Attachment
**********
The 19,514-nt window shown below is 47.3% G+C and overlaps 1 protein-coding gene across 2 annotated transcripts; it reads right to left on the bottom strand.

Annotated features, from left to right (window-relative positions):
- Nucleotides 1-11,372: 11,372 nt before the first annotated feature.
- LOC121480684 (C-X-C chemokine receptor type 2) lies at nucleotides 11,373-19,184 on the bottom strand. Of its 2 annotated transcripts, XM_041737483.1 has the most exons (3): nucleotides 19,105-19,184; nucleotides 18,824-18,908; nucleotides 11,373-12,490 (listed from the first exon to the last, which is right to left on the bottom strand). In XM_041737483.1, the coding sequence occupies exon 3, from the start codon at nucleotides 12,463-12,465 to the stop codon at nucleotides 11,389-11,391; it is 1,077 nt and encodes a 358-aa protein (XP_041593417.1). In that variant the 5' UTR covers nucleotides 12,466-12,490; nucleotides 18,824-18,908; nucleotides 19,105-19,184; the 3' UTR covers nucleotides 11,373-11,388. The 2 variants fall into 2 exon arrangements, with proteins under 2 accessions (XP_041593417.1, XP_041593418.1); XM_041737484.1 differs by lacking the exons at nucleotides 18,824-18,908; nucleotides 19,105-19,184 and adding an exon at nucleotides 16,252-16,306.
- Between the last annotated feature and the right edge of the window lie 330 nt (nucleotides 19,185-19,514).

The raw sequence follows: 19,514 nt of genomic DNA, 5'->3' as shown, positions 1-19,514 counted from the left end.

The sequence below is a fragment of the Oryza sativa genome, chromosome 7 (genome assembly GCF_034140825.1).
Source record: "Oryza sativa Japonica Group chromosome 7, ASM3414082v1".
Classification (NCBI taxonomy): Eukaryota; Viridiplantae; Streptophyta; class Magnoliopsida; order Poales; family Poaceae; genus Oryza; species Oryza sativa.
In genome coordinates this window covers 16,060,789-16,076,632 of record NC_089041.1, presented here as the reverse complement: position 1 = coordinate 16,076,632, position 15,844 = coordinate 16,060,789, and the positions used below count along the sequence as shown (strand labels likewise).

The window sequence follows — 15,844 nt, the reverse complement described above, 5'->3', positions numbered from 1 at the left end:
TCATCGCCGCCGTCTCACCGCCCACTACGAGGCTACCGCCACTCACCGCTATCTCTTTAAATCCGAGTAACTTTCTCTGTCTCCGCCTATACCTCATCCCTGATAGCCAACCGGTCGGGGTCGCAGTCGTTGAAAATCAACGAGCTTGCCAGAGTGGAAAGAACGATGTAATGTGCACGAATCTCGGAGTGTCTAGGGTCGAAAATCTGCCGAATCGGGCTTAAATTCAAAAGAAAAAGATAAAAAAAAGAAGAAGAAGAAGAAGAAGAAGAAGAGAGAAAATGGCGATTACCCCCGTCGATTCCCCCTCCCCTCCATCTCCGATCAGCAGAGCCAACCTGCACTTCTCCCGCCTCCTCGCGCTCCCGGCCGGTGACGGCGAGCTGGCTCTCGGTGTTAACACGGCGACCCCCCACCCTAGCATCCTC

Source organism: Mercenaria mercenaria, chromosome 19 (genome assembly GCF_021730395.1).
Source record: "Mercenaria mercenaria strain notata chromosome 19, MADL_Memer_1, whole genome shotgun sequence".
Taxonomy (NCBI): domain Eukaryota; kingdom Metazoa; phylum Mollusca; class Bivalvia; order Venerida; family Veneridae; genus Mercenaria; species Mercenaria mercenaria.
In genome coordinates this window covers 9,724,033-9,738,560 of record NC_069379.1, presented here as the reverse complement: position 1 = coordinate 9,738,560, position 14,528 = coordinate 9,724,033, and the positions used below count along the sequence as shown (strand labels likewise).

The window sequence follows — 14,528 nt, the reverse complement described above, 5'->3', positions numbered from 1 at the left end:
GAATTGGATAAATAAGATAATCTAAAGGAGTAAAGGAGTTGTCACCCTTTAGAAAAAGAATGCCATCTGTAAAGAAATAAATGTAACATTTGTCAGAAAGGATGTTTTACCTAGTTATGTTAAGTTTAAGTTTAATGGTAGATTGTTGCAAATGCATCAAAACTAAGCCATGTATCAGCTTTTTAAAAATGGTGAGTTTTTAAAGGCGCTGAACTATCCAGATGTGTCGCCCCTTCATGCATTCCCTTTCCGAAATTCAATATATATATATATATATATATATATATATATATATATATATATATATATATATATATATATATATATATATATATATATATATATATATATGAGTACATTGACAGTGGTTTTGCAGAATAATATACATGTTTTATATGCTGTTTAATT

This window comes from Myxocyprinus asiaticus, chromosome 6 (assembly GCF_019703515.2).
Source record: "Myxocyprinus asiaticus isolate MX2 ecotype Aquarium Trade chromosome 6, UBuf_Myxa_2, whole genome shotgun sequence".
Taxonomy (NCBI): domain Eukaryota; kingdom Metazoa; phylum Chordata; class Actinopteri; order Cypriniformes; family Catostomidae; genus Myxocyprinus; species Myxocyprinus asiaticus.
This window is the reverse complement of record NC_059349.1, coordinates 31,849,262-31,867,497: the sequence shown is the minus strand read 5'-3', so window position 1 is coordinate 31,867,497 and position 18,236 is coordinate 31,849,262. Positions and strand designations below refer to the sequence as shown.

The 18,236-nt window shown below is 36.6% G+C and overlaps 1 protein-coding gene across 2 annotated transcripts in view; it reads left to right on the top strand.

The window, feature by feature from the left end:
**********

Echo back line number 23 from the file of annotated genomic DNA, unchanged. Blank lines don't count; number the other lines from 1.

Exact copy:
The 18,236-nt window shown below is 36.6% G+C and overlaps 1 protein-coding gene across 2 annotated transcripts in view; it reads left to right on the top strand.